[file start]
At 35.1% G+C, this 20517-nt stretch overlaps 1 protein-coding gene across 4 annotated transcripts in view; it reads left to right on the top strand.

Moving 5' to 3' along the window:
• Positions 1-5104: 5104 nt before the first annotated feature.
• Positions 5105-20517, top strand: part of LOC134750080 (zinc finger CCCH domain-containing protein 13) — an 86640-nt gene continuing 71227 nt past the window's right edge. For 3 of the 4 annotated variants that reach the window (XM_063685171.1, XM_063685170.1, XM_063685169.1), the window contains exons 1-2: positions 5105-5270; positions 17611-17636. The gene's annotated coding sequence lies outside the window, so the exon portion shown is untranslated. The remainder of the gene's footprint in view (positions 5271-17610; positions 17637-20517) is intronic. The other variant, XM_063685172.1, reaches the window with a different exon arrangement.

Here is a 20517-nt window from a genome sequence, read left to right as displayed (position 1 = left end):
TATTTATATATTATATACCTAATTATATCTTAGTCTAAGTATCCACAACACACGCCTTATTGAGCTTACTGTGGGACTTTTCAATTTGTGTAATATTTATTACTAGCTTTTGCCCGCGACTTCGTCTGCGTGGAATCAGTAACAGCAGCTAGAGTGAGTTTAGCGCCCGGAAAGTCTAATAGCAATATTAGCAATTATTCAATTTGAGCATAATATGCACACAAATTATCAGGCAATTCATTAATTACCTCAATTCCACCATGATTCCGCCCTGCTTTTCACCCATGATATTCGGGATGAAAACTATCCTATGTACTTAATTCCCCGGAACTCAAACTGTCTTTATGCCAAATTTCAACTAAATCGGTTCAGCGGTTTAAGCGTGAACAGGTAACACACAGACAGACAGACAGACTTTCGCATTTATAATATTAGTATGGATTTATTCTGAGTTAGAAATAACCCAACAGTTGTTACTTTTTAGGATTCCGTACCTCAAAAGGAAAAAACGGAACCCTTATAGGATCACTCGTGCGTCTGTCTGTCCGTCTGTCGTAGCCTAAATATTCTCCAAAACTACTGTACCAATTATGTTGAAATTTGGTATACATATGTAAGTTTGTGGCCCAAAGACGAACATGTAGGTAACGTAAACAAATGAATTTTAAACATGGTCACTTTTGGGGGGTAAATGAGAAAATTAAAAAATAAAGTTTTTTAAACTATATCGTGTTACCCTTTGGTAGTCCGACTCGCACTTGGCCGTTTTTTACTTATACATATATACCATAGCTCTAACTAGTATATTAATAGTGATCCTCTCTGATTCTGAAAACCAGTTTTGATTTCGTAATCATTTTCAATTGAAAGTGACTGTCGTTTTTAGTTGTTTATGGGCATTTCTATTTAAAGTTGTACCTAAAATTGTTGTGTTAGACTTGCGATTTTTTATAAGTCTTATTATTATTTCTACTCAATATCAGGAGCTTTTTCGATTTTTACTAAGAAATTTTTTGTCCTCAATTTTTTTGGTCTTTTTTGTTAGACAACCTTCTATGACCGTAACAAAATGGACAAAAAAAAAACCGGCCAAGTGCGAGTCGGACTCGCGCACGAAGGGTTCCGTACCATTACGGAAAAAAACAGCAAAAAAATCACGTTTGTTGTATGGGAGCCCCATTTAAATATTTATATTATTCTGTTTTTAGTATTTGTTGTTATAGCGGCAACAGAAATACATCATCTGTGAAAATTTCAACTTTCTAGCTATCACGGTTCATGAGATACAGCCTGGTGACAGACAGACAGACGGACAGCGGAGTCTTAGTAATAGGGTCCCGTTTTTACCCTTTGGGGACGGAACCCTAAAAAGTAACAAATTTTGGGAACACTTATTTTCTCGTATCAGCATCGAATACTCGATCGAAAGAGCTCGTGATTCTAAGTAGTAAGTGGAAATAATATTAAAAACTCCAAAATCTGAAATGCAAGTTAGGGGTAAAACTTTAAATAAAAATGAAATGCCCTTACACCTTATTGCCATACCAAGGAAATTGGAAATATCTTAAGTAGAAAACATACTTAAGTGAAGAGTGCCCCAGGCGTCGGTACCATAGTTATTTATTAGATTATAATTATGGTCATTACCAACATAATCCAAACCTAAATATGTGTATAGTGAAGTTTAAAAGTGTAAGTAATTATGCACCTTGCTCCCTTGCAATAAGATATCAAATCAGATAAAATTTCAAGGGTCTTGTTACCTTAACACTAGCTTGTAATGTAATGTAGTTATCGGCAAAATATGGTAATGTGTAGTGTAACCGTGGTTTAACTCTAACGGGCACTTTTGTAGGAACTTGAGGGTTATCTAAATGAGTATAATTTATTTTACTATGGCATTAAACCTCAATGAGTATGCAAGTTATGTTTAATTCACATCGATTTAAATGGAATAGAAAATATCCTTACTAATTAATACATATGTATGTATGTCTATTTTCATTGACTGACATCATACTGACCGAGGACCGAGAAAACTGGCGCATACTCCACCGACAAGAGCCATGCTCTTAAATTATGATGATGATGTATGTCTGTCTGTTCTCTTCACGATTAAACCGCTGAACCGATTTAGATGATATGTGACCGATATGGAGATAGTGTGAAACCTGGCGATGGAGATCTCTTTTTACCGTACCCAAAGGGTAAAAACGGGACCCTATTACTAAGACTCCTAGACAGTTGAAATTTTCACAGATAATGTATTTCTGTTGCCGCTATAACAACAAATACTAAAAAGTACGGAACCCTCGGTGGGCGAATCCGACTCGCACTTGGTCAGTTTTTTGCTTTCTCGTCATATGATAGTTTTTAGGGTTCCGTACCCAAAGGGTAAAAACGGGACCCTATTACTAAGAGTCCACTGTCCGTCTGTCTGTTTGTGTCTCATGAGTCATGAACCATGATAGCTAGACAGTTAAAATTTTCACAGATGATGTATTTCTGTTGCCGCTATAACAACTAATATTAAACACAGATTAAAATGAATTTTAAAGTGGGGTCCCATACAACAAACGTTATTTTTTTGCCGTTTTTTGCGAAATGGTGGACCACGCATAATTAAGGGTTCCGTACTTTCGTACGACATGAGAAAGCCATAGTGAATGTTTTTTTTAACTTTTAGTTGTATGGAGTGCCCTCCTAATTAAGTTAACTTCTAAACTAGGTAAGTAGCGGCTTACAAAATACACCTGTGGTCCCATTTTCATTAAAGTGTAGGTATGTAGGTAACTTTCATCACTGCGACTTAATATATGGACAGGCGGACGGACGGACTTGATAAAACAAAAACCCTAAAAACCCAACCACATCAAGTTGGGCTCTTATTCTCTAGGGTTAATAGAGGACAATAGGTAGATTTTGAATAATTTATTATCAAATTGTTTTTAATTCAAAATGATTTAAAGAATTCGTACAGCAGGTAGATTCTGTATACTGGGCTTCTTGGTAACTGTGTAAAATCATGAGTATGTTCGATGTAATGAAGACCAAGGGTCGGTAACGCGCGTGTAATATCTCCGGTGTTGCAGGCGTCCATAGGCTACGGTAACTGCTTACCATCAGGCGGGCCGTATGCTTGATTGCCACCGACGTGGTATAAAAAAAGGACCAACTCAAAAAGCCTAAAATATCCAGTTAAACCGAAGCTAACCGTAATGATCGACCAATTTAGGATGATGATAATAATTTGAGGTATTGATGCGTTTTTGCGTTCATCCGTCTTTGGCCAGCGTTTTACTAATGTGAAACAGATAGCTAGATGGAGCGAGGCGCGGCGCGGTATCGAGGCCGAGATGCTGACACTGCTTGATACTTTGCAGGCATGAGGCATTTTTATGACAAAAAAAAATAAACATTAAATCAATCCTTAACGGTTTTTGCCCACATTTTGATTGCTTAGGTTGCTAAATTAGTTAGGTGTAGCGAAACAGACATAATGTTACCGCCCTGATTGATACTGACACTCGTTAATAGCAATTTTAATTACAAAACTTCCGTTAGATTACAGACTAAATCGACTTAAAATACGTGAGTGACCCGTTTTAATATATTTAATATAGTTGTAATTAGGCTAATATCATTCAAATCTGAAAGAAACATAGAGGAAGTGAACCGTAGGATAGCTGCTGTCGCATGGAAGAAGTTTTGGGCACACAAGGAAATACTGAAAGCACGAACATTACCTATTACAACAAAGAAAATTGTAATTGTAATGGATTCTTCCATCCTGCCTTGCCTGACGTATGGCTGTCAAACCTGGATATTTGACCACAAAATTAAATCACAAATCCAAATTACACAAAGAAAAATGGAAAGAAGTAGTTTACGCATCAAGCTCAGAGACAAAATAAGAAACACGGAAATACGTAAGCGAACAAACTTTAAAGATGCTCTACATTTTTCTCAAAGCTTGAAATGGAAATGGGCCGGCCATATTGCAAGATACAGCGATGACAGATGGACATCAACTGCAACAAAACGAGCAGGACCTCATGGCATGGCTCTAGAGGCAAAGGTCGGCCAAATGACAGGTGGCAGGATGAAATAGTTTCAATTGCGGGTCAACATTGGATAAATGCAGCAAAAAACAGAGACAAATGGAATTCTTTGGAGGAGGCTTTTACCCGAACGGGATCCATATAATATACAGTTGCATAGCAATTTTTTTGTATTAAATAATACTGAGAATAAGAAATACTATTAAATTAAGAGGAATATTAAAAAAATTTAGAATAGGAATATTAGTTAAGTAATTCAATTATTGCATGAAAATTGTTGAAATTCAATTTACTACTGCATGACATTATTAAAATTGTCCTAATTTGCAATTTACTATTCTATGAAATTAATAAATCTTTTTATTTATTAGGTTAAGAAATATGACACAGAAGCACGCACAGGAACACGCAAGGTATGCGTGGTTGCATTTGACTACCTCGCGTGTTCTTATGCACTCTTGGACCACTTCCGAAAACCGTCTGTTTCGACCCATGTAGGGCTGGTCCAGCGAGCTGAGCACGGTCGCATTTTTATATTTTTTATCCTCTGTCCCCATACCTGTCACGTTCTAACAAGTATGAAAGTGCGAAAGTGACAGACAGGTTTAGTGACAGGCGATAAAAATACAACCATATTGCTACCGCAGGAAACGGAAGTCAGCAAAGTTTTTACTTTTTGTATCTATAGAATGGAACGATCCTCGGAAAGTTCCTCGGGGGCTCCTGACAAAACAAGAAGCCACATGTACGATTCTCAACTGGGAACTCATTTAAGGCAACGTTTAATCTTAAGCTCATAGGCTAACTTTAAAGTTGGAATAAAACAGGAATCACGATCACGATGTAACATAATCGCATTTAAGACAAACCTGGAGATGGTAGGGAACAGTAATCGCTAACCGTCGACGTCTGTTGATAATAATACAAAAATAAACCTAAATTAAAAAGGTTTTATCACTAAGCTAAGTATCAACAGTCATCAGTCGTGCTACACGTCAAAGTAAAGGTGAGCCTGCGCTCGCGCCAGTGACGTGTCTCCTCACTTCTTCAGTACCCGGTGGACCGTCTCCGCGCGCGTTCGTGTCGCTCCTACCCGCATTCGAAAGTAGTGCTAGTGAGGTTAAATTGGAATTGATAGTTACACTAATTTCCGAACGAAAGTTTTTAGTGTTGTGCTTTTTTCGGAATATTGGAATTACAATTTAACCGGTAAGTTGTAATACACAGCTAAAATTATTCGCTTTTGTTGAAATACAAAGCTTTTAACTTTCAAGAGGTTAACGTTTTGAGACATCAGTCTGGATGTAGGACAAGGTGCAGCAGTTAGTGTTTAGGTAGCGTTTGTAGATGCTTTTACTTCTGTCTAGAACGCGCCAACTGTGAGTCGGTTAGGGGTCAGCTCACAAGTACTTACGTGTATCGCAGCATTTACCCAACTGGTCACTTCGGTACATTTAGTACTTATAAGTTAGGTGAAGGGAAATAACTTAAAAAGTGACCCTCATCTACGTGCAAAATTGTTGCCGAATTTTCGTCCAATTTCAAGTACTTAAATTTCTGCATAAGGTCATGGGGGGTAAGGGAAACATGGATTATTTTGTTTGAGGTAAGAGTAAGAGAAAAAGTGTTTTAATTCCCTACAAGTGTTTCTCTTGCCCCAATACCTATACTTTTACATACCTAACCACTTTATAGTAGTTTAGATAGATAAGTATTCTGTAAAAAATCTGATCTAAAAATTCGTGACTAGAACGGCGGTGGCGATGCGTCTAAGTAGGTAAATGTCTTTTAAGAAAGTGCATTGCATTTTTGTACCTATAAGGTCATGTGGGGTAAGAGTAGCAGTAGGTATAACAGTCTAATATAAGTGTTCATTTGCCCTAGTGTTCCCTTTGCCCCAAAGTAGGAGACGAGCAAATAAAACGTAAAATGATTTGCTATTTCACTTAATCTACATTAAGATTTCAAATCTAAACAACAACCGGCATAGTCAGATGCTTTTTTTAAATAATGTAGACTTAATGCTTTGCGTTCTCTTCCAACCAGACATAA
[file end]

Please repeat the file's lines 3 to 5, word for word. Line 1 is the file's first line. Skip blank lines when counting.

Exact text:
• Positions 1-5104: 5104 nt before the first annotated feature.
• Positions 5105-20517, top strand: part of LOC134750080 (zinc finger CCCH domain-containing protein 13) — an 86640-nt gene continuing 71227 nt past the window's right edge. For 3 of the 4 annotated variants that reach the window (XM_063685171.1, XM_063685170.1, XM_063685169.1), the window contains exons 1-2: positions 5105-5270; positions 17611-17636. The gene's annotated coding sequence lies outside the window, so the exon portion shown is untranslated. The remainder of the gene's footprint in view (positions 5271-17610; positions 17637-20517) is intronic. The other variant, XM_063685172.1, reaches the window with a different exon arrangement.

Here is a 20517-nt window from a genome sequence, read left to right as displayed (position 1 = left end):